Wroclaw is one of the most beautiful cities in Poland – in summer and in winter. The snow-covered parks, the cosy little streets with their many culinary temptations and the large number of exciting museums are just waiting to be explored and marvelled at. Wroclaw definitely inspires at any time of year. With so many reasons to study in Wroclaw, it’s no wonder that more and more students are making the pilgrimage to the European Capital of Culture. Some only stay for the duration of a semester abroad. Others even complete their entire studies in Poland and spend the winter months here. We provide you with a variety of tips for the cold days.
While you will find the perfect conditions for your studies in Wroclaw in the student residence MILESTONE Wroclaw Olbin, we have summarised the best ideas for the winter season for you here. No matter whether you want to do some sports or take it easy: In Wroclaw, there are plenty of leisure activities that are suitable for the cold season. So everyone gets their money’s worth.
One thing is for sure: even if you’re not a fan of snow and sub-zero temperatures, sooner or later you’ll be drawn outside in Wroclaw. The reason: it’s just so romantic and relaxing to walk through the snow-covered winter landscape. In winter, the city’s largest park, Szczytnicki Park, is often surrounded by a thick blanket of snow. This makes it all the more worth seeing. A visit to the Japanese Garden is especially recommended. The frozen streams, the many small bridges and the Asian buildings make it almost as if you were entering a new world in winter or travelling to Japan.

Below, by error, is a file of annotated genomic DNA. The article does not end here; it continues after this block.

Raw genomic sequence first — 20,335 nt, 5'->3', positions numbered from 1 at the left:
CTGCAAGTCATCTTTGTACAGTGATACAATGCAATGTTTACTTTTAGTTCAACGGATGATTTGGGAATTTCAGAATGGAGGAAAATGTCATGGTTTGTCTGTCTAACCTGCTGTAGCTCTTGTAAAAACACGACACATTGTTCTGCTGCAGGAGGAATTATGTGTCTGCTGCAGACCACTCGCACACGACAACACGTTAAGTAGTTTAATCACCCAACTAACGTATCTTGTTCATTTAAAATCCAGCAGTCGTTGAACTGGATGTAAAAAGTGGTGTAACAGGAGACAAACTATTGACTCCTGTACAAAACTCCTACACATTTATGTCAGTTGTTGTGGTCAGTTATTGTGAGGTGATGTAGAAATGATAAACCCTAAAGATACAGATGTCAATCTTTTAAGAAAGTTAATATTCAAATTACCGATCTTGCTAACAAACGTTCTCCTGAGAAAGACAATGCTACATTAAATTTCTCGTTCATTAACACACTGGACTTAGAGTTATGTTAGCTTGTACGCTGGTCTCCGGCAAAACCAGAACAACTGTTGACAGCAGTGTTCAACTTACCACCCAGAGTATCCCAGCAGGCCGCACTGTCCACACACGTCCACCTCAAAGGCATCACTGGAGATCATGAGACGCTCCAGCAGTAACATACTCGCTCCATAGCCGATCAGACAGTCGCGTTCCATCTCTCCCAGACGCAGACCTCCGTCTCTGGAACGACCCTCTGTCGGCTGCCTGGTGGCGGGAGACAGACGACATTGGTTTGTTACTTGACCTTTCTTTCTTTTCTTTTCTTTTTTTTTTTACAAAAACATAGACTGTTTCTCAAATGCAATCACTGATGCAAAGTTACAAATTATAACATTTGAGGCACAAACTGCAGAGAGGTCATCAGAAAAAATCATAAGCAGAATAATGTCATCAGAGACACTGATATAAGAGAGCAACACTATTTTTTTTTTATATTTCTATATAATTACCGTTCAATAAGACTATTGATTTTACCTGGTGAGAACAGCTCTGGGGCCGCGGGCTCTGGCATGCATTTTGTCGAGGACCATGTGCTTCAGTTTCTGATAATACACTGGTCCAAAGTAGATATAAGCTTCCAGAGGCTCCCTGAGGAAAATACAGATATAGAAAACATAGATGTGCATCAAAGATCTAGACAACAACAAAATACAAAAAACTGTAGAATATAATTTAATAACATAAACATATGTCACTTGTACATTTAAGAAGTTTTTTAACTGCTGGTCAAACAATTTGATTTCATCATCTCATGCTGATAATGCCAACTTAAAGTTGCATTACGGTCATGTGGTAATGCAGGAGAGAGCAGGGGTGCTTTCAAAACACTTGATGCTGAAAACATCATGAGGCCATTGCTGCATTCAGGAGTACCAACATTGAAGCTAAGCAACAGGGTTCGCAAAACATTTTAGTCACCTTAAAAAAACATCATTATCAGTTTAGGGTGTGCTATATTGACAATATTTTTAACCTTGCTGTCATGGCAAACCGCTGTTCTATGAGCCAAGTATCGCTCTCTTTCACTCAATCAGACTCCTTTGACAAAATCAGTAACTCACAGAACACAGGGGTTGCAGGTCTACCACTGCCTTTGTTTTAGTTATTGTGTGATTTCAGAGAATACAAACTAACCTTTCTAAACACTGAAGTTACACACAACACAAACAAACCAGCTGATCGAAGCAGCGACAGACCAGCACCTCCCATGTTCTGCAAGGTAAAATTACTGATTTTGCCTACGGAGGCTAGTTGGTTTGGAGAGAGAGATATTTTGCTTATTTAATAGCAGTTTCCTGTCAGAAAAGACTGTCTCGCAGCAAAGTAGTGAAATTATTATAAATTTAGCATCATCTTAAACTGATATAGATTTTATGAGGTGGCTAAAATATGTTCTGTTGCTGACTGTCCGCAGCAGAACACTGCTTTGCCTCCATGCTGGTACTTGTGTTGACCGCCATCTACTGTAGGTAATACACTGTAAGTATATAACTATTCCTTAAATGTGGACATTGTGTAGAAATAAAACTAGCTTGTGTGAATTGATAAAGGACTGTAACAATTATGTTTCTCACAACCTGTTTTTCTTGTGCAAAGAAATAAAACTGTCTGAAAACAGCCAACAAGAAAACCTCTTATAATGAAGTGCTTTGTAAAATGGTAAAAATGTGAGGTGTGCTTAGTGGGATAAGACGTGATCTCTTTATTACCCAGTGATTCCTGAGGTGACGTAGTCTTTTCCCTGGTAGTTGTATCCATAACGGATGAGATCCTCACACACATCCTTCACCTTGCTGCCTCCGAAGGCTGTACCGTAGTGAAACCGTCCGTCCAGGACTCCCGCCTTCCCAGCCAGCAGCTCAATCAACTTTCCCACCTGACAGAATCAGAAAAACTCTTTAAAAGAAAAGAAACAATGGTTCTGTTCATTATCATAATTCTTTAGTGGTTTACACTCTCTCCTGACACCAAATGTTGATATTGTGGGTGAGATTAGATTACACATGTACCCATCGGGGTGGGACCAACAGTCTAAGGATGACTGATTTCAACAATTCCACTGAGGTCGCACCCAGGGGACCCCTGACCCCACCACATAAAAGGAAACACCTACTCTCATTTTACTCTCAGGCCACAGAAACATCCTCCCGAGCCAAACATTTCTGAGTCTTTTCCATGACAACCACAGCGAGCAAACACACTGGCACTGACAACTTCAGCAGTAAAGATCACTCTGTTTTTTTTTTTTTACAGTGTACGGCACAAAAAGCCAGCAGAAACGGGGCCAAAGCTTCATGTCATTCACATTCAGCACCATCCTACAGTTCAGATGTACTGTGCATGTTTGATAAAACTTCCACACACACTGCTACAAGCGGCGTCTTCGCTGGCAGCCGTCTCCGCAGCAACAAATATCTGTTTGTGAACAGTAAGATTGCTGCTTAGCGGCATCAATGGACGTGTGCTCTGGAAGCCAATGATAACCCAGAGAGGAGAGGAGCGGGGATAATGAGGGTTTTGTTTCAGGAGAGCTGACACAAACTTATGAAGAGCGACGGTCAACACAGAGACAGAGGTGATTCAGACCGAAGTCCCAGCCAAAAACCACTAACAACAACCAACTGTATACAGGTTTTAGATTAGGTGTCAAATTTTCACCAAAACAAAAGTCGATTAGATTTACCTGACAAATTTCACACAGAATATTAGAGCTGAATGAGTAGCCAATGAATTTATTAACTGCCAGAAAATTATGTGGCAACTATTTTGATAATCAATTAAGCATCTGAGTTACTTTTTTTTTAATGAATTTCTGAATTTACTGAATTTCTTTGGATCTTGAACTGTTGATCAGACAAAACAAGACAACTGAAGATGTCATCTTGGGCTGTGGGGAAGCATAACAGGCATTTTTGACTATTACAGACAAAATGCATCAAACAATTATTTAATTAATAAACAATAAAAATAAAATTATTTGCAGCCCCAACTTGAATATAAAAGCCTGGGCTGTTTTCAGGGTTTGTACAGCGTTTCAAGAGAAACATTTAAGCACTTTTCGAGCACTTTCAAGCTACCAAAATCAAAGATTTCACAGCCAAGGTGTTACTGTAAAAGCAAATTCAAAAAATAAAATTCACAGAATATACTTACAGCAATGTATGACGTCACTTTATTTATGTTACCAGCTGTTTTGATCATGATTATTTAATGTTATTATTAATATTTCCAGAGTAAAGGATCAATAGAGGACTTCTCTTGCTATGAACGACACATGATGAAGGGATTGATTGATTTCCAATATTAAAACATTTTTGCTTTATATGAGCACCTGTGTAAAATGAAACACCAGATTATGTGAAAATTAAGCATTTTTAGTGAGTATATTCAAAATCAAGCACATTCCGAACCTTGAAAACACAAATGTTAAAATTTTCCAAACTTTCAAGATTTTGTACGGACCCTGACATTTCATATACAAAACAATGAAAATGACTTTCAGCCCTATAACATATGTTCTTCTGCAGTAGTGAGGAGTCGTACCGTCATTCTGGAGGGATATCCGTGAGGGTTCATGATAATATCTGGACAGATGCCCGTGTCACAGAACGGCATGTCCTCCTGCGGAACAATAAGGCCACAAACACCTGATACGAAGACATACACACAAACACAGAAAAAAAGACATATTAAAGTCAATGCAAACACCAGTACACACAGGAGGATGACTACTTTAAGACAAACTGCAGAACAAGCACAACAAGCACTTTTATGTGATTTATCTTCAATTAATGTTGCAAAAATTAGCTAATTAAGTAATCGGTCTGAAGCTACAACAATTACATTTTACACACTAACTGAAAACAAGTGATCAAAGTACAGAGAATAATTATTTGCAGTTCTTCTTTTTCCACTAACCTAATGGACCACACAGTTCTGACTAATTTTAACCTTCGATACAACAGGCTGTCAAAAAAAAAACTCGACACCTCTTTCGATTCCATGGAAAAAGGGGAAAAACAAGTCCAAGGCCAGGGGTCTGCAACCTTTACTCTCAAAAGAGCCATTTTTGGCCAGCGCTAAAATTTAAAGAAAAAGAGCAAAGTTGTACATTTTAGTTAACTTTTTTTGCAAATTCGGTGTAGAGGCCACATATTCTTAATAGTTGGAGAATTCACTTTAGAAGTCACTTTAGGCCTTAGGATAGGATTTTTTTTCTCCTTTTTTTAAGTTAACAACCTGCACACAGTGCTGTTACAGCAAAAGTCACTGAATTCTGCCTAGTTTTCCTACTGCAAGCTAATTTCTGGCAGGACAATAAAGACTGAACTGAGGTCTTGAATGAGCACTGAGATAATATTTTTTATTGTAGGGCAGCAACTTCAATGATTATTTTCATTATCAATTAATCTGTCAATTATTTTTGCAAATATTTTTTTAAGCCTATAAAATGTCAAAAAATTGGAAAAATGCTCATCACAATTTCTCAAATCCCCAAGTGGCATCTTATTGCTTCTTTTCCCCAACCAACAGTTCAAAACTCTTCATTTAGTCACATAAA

Experience snow in a different way – this is guaranteed with tobogganing. But don’t worry. Sledding is great fun not only for families. In Wroclaw there are various natural hills and man-made elevations that are ideal for tobogganing in winter. These include the so-called Hardenberg Hill (Wzgórze Gajowickie) and the popular toboggan run in Grabiszyński Park. Both are located in the south of the city. In the northern part of Wrocław, you can also put your driving and manoeuvring skills to the test at Słowiański Park.
If you think that the zoological garden is just an activity for the summer, you’re sorely mistaken. Wroclaw Zoo, including the Afrycarium, the largest aquarium in Poland, is also open in the winter months. Even on grey or wet days you can admire over 12,000 animals and learn about their way of life. If you want to delve deeper into the world of the animals that live here, take one of the many guided tours.
Visiting an exhibition is a classic bad-weather activity and therefore extremely popular in winter. However, the range of museums in Wroclaw is so wide that you shouldn’t wait for the cold, dark days. There are more than 100 museums to choose from. From art and culture to history and natural sciences, Wroclaw has just about everything that could arouse your interest. How about the Museum of Illusions (Muzeum Iluzji) in the Old Town or the Museum of Games and Computers (Muzeum Gier)? If you prefer a more classical approach, you can also visit the Museum of Art (Muzeum Wspólczesne) or the Museum of Natural History (Muzeum Przyrodnicze).
The Kolejkowo Miniature World is a highlight not only for children when it’s snowing or raining outside. In Poland’s largest railway model exhibition, the sun regularly rises and sets every 9 minutes, offering different scenes that will make you smile. On no less than 900 square metres, you can admire not only the many model railways, but also famous buildings in Wroclaw and scenes from all over Lower Silesia.